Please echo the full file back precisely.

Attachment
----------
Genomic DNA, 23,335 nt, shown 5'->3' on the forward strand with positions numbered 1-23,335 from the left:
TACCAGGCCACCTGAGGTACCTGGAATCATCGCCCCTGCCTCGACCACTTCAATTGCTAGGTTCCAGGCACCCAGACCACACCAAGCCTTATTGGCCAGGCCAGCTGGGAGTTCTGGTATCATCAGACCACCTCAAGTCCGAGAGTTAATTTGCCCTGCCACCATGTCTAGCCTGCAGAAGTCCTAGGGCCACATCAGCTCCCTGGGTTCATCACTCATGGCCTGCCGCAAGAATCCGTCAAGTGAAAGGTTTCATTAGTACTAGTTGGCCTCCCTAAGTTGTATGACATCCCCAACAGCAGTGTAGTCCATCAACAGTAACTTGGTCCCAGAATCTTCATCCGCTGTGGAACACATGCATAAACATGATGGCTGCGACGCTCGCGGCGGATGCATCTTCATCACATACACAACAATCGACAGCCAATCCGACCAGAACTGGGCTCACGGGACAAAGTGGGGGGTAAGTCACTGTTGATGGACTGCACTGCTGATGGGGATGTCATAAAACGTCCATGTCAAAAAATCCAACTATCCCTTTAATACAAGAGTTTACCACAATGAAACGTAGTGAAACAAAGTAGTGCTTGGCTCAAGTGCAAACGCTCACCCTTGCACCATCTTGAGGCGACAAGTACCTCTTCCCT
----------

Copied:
Genomic DNA, 23,335 nt, shown 5'->3' on the forward strand with positions numbered 1-23,335 from the left:
TACCAGGCCACCTGAGGTACCTGGAATCATCGCCCCTGCCTCGACCACTTCAATTGCTAGGTTCCAGGCACCCAGACCACACCAAGCCTTATTGGCCAGGCCAGCTGGGAGTTCTGGTATCATCAGACCACCTCAAGTCCGAGAGTTAATTTGCCCTGCCACCATGTCTAGCCTGCAGAAGTCCTAGGGCCACATCAGCTCCCTGGGTTCATCACTCATGGCCTGCCGCAAGAATCCGTCAAGTGAAAGGTTTCATTAGTACTAGTTGGCCTCCCTAAGTTGTATGACATCCCCAACAGCAGTGTAGTCCATCAACAGTAACTTGGTCCCAGAATCTTCATCCGCTGTGGAACACATGCATAAACATGATGGCTGCGACGCTCGCGGCGGATGCATCTTCATCACATACACAACAATCGACAGCCAATCCGACCAGAACTGGGCTCACGGGACAAAGTGGGGGGTAAGTCACTGTTGATGGACTGCACTGCTGATGGGGATGTCATAAAACGTCCATGTCAAAAAATCCAACTATCCCTTTAATACAAGAGTTTACCACAATGAAACGTAGTGAAACAAAGTAGTGCTTGGCTCAAGTGCAAACGCTCACCCTTGCACCATCTTGAGGCGACAAGTACCTCTTCCCT